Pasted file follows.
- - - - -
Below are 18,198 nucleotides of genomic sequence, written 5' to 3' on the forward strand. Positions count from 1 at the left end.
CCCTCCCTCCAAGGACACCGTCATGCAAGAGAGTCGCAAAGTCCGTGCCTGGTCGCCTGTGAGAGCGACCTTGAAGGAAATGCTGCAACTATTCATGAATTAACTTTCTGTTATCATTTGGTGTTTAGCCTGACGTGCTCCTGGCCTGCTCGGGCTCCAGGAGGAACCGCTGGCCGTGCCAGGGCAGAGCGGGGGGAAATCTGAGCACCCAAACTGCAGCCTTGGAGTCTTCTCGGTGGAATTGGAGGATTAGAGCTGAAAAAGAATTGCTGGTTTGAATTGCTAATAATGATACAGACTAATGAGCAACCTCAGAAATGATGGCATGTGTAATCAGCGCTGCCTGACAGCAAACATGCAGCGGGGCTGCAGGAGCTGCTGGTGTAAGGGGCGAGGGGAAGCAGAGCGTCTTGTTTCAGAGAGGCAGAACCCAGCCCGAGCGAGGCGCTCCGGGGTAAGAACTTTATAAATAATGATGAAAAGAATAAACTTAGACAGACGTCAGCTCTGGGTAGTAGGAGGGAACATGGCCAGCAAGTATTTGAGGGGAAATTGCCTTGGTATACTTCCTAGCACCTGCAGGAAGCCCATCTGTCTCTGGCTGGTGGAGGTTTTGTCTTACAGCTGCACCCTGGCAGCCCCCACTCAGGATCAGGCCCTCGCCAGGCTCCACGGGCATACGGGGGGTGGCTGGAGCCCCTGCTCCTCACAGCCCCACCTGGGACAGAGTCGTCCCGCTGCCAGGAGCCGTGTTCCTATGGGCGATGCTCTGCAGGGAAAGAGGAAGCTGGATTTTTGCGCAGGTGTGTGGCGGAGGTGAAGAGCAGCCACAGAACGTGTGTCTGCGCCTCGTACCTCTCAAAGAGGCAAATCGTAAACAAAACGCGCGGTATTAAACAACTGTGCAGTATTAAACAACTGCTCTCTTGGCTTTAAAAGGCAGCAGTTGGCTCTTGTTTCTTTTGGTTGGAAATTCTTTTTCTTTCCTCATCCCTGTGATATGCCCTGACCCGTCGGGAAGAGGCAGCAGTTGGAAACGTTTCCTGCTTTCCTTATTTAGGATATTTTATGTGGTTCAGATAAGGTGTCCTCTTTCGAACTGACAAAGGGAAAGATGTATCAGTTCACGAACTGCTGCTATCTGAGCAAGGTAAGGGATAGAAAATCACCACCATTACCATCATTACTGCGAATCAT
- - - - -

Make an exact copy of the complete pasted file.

Below are 18,198 nucleotides of genomic sequence, written 5' to 3' on the forward strand. Positions count from 1 at the left end.
CCCTCCCTCCAAGGACACCGTCATGCAAGAGAGTCGCAAAGTCCGTGCCTGGTCGCCTGTGAGAGCGACCTTGAAGGAAATGCTGCAACTATTCATGAATTAACTTTCTGTTATCATTTGGTGTTTAGCCTGACGTGCTCCTGGCCTGCTCGGGCTCCAGGAGGAACCGCTGGCCGTGCCAGGGCAGAGCGGGGGGAAATCTGAGCACCCAAACTGCAGCCTTGGAGTCTTCTCGGTGGAATTGGAGGATTAGAGCTGAAAAAGAATTGCTGGTTTGAATTGCTAATAATGATACAGACTAATGAGCAACCTCAGAAATGATGGCATGTGTAATCAGCGCTGCCTGACAGCAAACATGCAGCGGGGCTGCAGGAGCTGCTGGTGTAAGGGGCGAGGGGAAGCAGAGCGTCTTGTTTCAGAGAGGCAGAACCCAGCCCGAGCGAGGCGCTCCGGGGTAAGAACTTTATAAATAATGATGAAAAGAATAAACTTAGACAGACGTCAGCTCTGGGTAGTAGGAGGGAACATGGCCAGCAAGTATTTGAGGGGAAATTGCCTTGGTATACTTCCTAGCACCTGCAGGAAGCCCATCTGTCTCTGGCTGGTGGAGGTTTTGTCTTACAGCTGCACCCTGGCAGCCCCCACTCAGGATCAGGCCCTCGCCAGGCTCCACGGGCATACGGGGGGTGGCTGGAGCCCCTGCTCCTCACAGCCCCACCTGGGACAGAGTCGTCCCGCTGCCAGGAGCCGTGTTCCTATGGGCGATGCTCTGCAGGGAAAGAGGAAGCTGGATTTTTGCGCAGGTGTGTGGCGGAGGTGAAGAGCAGCCACAGAACGTGTGTCTGCGCCTCGTACCTCTCAAAGAGGCAAATCGTAAACAAAACGCGCGGTATTAAACAACTGTGCAGTATTAAACAACTGCTCTCTTGGCTTTAAAAGGCAGCAGTTGGCTCTTGTTTCTTTTGGTTGGAAATTCTTTTTCTTTCCTCATCCCTGTGATATGCCCTGACCCGTCGGGAAGAGGCAGCAGTTGGAAACGTTTCCTGCTTTCCTTATTTAGGATATTTTATGTGGTTCAGATAAGGTGTCCTCTTTCGAACTGACAAAGGGAAAGATGTATCAGTTCACGAACTGCTGCTATCTGAGCAAGGTAAGGGATAGAAAATCACCACCATTACCATCATTACTGCGAATCAT